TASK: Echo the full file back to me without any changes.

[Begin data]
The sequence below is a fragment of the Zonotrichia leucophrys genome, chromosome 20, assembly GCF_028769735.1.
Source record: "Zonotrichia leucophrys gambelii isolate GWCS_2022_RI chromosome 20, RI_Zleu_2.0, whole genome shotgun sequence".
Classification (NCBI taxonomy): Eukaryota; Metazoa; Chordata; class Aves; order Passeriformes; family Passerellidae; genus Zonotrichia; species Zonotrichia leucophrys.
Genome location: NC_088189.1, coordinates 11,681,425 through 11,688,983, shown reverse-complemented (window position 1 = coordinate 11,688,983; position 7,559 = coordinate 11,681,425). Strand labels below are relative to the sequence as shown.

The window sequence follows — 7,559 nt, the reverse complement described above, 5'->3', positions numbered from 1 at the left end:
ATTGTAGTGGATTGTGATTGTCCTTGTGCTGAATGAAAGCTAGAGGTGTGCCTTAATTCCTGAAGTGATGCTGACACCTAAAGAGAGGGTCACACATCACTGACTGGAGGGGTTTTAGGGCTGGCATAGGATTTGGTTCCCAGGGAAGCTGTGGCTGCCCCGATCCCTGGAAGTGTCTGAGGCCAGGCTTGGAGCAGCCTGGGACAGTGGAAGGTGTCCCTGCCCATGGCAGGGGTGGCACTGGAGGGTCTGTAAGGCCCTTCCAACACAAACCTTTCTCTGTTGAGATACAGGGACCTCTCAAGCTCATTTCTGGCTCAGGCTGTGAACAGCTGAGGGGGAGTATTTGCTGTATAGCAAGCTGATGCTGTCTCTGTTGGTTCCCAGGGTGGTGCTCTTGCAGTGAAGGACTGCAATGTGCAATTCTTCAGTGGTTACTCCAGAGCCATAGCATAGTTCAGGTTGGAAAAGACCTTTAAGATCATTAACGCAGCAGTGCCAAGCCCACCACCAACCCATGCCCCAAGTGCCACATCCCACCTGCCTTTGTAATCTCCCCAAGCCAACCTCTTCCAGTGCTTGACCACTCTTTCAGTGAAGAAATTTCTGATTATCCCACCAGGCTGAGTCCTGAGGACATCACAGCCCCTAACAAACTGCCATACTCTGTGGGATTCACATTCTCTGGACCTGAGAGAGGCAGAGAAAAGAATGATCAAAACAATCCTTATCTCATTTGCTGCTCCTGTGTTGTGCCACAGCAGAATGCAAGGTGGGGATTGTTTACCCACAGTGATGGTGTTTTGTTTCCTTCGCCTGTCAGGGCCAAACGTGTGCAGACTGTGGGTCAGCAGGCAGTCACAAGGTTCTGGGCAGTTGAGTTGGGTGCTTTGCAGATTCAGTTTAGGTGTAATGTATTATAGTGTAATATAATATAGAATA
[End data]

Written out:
The sequence below is a fragment of the Zonotrichia leucophrys genome, chromosome 20, assembly GCF_028769735.1.
Source record: "Zonotrichia leucophrys gambelii isolate GWCS_2022_RI chromosome 20, RI_Zleu_2.0, whole genome shotgun sequence".
Classification (NCBI taxonomy): Eukaryota; Metazoa; Chordata; class Aves; order Passeriformes; family Passerellidae; genus Zonotrichia; species Zonotrichia leucophrys.
Genome location: NC_088189.1, coordinates 11,681,425 through 11,688,983, shown reverse-complemented (window position 1 = coordinate 11,688,983; position 7,559 = coordinate 11,681,425). Strand labels below are relative to the sequence as shown.

The window sequence follows — 7,559 nt, the reverse complement described above, 5'->3', positions numbered from 1 at the left end:
ATTGTAGTGGATTGTGATTGTCCTTGTGCTGAATGAAAGCTAGAGGTGTGCCTTAATTCCTGAAGTGATGCTGACACCTAAAGAGAGGGTCACACATCACTGACTGGAGGGGTTTTAGGGCTGGCATAGGATTTGGTTCCCAGGGAAGCTGTGGCTGCCCCGATCCCTGGAAGTGTCTGAGGCCAGGCTTGGAGCAGCCTGGGACAGTGGAAGGTGTCCCTGCCCATGGCAGGGGTGGCACTGGAGGGTCTGTAAGGCCCTTCCAACACAAACCTTTCTCTGTTGAGATACAGGGACCTCTCAAGCTCATTTCTGGCTCAGGCTGTGAACAGCTGAGGGGGAGTATTTGCTGTATAGCAAGCTGATGCTGTCTCTGTTGGTTCCCAGGGTGGTGCTCTTGCAGTGAAGGACTGCAATGTGCAATTCTTCAGTGGTTACTCCAGAGCCATAGCATAGTTCAGGTTGGAAAAGACCTTTAAGATCATTAACGCAGCAGTGCCAAGCCCACCACCAACCCATGCCCCAAGTGCCACATCCCACCTGCCTTTGTAATCTCCCCAAGCCAACCTCTTCCAGTGCTTGACCACTCTTTCAGTGAAGAAATTTCTGATTATCCCACCAGGCTGAGTCCTGAGGACATCACAGCCCCTAACAAACTGCCATACTCTGTGGGATTCACATTCTCTGGACCTGAGAGAGGCAGAGAAAAGAATGATCAAAACAATCCTTATCTCATTTGCTGCTCCTGTGTTGTGCCACAGCAGAATGCAAGGTGGGGATTGTTTACCCACAGTGATGGTGTTTTGTTTCCTTCGCCTGTCAGGGCCAAACGTGTGCAGACTGTGGGTCAGCAGGCAGTCACAAGGTTCTGGGCAGTTGAGTTGGGTGCTTTGCAGATTCAGTTTAGGTGTAATGTATTATAGTGTAATATAATATAGAATA